TENNESSEANS ARE NOT IMMUNE
For some reason, many Tennesseans believe we live in a state where life is good, we are rewarded for hard work and playing by the rules, and our elected officials work for us to improve our lives, and our state.
The reality is…yeah, not so much. The evidence lies not only in the metrics, which illustrate Tennessee’s standing in health, personal safety, and education, but in how the hardworking people of the state are considered – or not considered, as the case may be – by those in power. Because while they say one thing, their actions illustrate their true intent.
TAKE THE GOVERNOR. PLEASE.
In last week’s state of the state, the Governor talked about a food tax cut – a food tax cut that will save hardworking Tennesseans about twenty-cents on every $100 spent. And while the governor is crowing about this empty gesture, he is doing nothing to address the real inquities in our tax system which allow the richest 1% in our state to pay 3.1% of their total income in taxes while the poorest 20% pay amost 12%. In fact, he is doing more than nothing, he’s working to allow the richest 1% to pay even less by pushing for a reduction in the estate tax. Why? Because, he says, it drives wealth from the state. And while we can point to many weathy families who have stayed put for decades (even though they have enough gas to get them the heck out of dodge), he has yet to provide the public with any examples supporting his position.
YOU KNOW WE CAN SEE YOU, RIGHT?
Shocking as realizing that Wall Street is more important than Main Street in Tennessee as it is in almost every other state in the Union, what’s even more shocking is the blatant attempt to continue to strip the laws that will keep the Governor and his administration from abusing their power. Tonight, the Tennessee State Senate will vote on SB2207, Gov. Bill Haslam’s proposal to offer cash incentives to large corporations in secret and without any kind of accountability. SB2207 adds due diligence materials such as “information on business processes, organization structure and ownership, financial statements, budgets, cash flow reports or similar materials that are provided to the department as part of an evaluation process for tax incentive, tax credits, or FastTrack funds” to the list of documents and records that are to remain confidential within the Department of Economic and Community Development. Defines “due diligence materials” His reason for the change? It’s “part of his plan to offer more cash incentives to companies to invest in Tennessee.”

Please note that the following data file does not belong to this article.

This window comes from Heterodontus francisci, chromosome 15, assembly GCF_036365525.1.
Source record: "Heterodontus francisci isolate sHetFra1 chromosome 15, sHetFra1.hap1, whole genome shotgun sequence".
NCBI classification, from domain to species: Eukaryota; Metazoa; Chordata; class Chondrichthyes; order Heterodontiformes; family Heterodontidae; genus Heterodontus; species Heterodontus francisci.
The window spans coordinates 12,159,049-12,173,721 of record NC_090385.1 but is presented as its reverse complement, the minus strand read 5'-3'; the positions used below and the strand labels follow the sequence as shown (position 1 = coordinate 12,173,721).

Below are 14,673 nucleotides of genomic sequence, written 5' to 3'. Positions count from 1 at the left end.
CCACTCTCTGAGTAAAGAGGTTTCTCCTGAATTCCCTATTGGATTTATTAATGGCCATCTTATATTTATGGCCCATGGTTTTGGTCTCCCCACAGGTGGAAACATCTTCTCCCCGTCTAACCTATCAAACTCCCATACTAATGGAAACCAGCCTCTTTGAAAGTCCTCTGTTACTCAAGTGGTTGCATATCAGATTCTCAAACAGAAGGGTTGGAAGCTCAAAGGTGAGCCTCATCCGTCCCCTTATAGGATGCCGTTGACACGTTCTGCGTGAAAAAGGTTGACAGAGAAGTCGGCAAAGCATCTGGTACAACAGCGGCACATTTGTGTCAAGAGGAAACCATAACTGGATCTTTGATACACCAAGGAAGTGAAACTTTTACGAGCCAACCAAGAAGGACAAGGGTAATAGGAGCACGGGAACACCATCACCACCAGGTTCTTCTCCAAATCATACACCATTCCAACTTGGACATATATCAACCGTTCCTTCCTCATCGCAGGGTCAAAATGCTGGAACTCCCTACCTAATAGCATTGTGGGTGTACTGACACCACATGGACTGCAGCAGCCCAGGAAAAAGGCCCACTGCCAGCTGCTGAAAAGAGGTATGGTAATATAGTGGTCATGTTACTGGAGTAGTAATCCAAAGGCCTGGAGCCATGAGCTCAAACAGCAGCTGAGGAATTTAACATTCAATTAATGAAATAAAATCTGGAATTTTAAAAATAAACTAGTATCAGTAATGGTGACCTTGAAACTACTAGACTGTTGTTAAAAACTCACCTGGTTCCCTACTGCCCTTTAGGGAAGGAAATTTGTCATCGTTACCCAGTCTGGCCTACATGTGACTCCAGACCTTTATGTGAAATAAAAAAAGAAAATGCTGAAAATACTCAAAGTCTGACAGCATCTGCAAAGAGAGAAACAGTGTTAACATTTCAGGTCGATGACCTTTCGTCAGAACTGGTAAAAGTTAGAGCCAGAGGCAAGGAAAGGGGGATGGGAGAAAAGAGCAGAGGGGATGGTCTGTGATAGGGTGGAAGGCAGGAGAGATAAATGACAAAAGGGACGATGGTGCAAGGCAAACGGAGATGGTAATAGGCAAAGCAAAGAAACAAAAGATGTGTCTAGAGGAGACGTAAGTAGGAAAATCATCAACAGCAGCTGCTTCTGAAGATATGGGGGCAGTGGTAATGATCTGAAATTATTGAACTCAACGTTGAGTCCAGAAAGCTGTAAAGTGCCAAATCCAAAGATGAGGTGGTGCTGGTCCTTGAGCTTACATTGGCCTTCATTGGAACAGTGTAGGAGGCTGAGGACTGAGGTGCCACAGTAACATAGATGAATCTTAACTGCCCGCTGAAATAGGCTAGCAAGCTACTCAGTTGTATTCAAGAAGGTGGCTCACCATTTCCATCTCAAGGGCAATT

UNITARY EXECUTIVE. IT’S NOT JUST FOR THE PRESIDENCY ANYMORE
Tom Humphrey has a must-read blog that covers state government and he provided us with these little tidbits of info that illustrate an executive branch run amok. One bill, HB2385, would allow the governor to appoint the executive director of the which deals only with the Tennessee Regulatory Authority, which oversees everything from natural gas companies to suburban sewer systems and phone calls by telemarketers. Another, SB2249, would allow the governor to appoint executive directors the Tennessee Higher Education Commission (THEC), the Tennessee Commission on Aging and Disability, the Tennessee Arts Commission and the Tennessee Commission on Children and Youth, taking that authority away from the boards themselves.
KICKING HARDWORKING TENNESSEANS WHEN THEY’RE DOWN
We can’t say it any better than Pith in the Wind
“Not satisfied with crippling their union and weakening tenure, Republicans running the state House slapped public school teachers again today. This time, Tennessee’s big-government conservatives rammed through legislation to yank their certificates to teach if they fail to pay back their student loans.”
Empathy, right? It’s all about putting yourselves in the shoes of someone else. Try imagining this, Rep. Charles Sargent, sponsor of the bill: